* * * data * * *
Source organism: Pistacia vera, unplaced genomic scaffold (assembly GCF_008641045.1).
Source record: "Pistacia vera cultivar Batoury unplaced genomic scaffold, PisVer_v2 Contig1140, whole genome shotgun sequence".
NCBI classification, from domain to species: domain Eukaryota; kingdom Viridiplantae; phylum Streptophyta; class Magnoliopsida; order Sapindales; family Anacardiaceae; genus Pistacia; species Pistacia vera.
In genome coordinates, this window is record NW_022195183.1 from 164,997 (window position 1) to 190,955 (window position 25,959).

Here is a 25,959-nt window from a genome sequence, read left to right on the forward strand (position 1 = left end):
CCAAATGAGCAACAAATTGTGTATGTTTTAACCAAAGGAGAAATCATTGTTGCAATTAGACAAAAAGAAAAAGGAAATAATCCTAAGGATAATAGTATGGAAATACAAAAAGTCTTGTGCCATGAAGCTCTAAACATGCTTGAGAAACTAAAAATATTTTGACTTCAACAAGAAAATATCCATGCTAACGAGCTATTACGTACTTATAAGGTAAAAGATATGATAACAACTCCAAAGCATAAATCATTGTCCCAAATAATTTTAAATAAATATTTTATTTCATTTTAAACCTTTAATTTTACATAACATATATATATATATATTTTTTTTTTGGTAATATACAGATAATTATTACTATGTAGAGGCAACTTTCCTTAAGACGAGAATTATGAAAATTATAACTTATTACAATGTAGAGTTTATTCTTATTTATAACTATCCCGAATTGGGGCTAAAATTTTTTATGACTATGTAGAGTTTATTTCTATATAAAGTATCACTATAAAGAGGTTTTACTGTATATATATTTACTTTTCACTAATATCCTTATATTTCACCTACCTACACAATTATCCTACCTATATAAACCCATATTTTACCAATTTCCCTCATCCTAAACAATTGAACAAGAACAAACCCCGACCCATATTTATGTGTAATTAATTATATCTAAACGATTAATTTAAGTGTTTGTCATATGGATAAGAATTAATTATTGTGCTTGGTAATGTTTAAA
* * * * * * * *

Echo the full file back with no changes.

Source organism: Pistacia vera, unplaced genomic scaffold (assembly GCF_008641045.1).
Source record: "Pistacia vera cultivar Batoury unplaced genomic scaffold, PisVer_v2 Contig1140, whole genome shotgun sequence".
NCBI classification, from domain to species: domain Eukaryota; kingdom Viridiplantae; phylum Streptophyta; class Magnoliopsida; order Sapindales; family Anacardiaceae; genus Pistacia; species Pistacia vera.
In genome coordinates, this window is record NW_022195183.1 from 164,997 (window position 1) to 190,955 (window position 25,959).

Here is a 25,959-nt window from a genome sequence, read left to right on the forward strand (position 1 = left end):
CCAAATGAGCAACAAATTGTGTATGTTTTAACCAAAGGAGAAATCATTGTTGCAATTAGACAAAAAGAAAAAGGAAATAATCCTAAGGATAATAGTATGGAAATACAAAAAGTCTTGTGCCATGAAGCTCTAAACATGCTTGAGAAACTAAAAATATTTTGACTTCAACAAGAAAATATCCATGCTAACGAGCTATTACGTACTTATAAGGTAAAAGATATGATAACAACTCCAAAGCATAAATCATTGTCCCAAATAATTTTAAATAAATATTTTATTTCATTTTAAACCTTTAATTTTACATAACATATATATATATATATTTTTTTTTTGGTAATATACAGATAATTATTACTATGTAGAGGCAACTTTCCTTAAGACGAGAATTATGAAAATTATAACTTATTACAATGTAGAGTTTATTCTTATTTATAACTATCCCGAATTGGGGCTAAAATTTTTTATGACTATGTAGAGTTTATTTCTATATAAAGTATCACTATAAAGAGGTTTTACTGTATATATATTTACTTTTCACTAATATCCTTATATTTCACCTACCTACACAATTATCCTACCTATATAAACCCATATTTTACCAATTTCCCTCATCCTAAACAATTGAACAAGAACAAACCCCGACCCATATTTATGTGTAATTAATTATATCTAAACGATTAATTTAAGTGTTTGTCATATGGATAAGAATTAATTATTGTGCTTGGTAATGTTTAAA